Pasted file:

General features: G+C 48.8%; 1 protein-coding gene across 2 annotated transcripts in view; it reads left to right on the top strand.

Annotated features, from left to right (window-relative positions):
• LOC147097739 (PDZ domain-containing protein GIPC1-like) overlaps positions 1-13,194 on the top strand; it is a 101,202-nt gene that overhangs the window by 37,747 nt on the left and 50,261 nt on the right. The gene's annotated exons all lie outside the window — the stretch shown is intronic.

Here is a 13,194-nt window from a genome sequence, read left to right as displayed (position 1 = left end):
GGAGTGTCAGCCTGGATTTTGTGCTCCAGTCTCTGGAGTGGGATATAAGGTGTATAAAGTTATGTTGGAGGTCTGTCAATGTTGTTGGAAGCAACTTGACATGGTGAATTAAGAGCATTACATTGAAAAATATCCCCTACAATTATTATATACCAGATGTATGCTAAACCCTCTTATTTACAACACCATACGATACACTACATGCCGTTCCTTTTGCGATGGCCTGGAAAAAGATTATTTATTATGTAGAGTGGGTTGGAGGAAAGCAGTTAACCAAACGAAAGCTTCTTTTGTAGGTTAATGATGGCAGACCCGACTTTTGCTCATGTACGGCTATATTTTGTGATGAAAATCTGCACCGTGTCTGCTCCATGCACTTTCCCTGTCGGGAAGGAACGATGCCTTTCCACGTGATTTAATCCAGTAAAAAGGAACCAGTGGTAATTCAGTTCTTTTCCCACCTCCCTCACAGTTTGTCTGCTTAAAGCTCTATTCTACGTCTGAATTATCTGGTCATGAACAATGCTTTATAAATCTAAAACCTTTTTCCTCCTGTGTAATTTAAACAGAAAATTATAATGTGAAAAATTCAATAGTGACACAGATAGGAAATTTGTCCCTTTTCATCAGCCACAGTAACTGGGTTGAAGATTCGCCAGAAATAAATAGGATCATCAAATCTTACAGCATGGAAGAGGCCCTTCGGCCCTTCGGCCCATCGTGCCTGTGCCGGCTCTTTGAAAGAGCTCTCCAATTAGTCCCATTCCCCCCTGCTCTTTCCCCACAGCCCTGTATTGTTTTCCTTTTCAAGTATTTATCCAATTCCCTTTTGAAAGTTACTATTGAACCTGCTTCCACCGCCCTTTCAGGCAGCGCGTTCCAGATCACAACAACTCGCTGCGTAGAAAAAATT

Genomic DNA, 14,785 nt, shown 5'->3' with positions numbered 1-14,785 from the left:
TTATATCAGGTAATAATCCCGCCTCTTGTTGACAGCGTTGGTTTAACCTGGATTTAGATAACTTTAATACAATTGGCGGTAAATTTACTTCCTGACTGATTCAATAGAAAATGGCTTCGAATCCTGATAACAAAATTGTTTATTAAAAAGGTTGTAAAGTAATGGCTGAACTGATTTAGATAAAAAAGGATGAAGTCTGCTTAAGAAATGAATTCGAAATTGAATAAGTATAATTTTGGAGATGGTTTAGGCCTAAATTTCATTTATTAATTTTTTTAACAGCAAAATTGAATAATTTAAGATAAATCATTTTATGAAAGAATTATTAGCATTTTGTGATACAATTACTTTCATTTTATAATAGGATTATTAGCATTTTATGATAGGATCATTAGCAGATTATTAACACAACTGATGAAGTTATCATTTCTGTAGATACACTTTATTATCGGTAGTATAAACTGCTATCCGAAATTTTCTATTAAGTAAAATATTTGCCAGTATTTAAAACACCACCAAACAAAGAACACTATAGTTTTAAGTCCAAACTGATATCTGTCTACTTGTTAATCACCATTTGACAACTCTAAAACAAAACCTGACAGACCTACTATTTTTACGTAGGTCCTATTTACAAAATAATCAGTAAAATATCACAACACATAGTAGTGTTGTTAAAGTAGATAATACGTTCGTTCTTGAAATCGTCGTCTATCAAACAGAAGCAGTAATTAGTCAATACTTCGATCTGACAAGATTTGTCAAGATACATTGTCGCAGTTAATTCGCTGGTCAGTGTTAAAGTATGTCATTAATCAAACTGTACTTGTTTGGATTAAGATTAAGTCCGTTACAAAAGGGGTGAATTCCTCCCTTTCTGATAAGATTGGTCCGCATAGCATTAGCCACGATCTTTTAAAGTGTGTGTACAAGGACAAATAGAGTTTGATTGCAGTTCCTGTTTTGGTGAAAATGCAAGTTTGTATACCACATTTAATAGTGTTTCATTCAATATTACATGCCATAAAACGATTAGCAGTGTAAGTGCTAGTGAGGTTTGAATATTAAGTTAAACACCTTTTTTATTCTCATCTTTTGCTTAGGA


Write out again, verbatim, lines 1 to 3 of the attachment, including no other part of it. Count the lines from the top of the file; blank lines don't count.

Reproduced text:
General features: G+C 48.8%; 1 protein-coding gene across 2 annotated transcripts in view; it reads left to right on the top strand.

Annotated features, from left to right (window-relative positions):
• LOC147097739 (PDZ domain-containing protein GIPC1-like) overlaps positions 1-13,194 on the top strand; it is a 101,202-nt gene that overhangs the window by 37,747 nt on the left and 50,261 nt on the right. The gene's annotated exons all lie outside the window — the stretch shown is intronic.